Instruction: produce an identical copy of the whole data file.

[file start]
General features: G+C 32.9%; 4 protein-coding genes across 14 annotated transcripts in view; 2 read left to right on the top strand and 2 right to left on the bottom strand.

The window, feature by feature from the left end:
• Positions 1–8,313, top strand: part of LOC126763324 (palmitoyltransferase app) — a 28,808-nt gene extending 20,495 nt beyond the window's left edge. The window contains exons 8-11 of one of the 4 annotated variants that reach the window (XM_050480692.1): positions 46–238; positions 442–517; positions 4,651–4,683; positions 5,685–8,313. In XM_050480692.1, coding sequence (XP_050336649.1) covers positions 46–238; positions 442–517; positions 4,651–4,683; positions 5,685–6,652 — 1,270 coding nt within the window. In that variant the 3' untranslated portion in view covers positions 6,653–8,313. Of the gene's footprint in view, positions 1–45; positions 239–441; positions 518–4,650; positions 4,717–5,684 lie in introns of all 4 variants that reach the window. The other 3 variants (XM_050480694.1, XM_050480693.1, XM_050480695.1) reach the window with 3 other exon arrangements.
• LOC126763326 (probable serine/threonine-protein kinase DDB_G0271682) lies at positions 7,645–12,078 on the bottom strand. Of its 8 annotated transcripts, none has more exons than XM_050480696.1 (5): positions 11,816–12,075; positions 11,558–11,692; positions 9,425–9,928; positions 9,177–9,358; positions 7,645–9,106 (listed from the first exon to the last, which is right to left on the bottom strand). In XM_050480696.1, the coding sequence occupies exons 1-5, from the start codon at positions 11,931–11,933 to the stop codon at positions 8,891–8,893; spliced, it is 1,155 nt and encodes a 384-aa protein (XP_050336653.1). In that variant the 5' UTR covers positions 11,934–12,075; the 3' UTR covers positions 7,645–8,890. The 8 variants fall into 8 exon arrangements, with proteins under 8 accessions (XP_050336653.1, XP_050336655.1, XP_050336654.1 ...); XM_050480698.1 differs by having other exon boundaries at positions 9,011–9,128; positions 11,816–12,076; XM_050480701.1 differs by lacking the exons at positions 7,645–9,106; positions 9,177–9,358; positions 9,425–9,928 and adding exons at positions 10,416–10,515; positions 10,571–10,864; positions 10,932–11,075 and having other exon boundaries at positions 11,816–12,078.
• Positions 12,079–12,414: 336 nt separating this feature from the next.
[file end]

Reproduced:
General features: G+C 32.9%; 4 protein-coding genes across 14 annotated transcripts in view; 2 read left to right on the top strand and 2 right to left on the bottom strand.

The window, feature by feature from the left end:
• Positions 1–8,313, top strand: part of LOC126763324 (palmitoyltransferase app) — a 28,808-nt gene extending 20,495 nt beyond the window's left edge. The window contains exons 8-11 of one of the 4 annotated variants that reach the window (XM_050480692.1): positions 46–238; positions 442–517; positions 4,651–4,683; positions 5,685–8,313. In XM_050480692.1, coding sequence (XP_050336649.1) covers positions 46–238; positions 442–517; positions 4,651–4,683; positions 5,685–6,652 — 1,270 coding nt within the window. In that variant the 3' untranslated portion in view covers positions 6,653–8,313. Of the gene's footprint in view, positions 1–45; positions 239–441; positions 518–4,650; positions 4,717–5,684 lie in introns of all 4 variants that reach the window. The other 3 variants (XM_050480694.1, XM_050480693.1, XM_050480695.1) reach the window with 3 other exon arrangements.
• LOC126763326 (probable serine/threonine-protein kinase DDB_G0271682) lies at positions 7,645–12,078 on the bottom strand. Of its 8 annotated transcripts, none has more exons than XM_050480696.1 (5): positions 11,816–12,075; positions 11,558–11,692; positions 9,425–9,928; positions 9,177–9,358; positions 7,645–9,106 (listed from the first exon to the last, which is right to left on the bottom strand). In XM_050480696.1, the coding sequence occupies exons 1-5, from the start codon at positions 11,931–11,933 to the stop codon at positions 8,891–8,893; spliced, it is 1,155 nt and encodes a 384-aa protein (XP_050336653.1). In that variant the 5' UTR covers positions 11,934–12,075; the 3' UTR covers positions 7,645–8,890. The 8 variants fall into 8 exon arrangements, with proteins under 8 accessions (XP_050336653.1, XP_050336655.1, XP_050336654.1 ...); XM_050480698.1 differs by having other exon boundaries at positions 9,011–9,128; positions 11,816–12,076; XM_050480701.1 differs by lacking the exons at positions 7,645–9,106; positions 9,177–9,358; positions 9,425–9,928 and adding exons at positions 10,416–10,515; positions 10,571–10,864; positions 10,932–11,075 and having other exon boundaries at positions 11,816–12,078.
• Positions 12,079–12,414: 336 nt separating this feature from the next.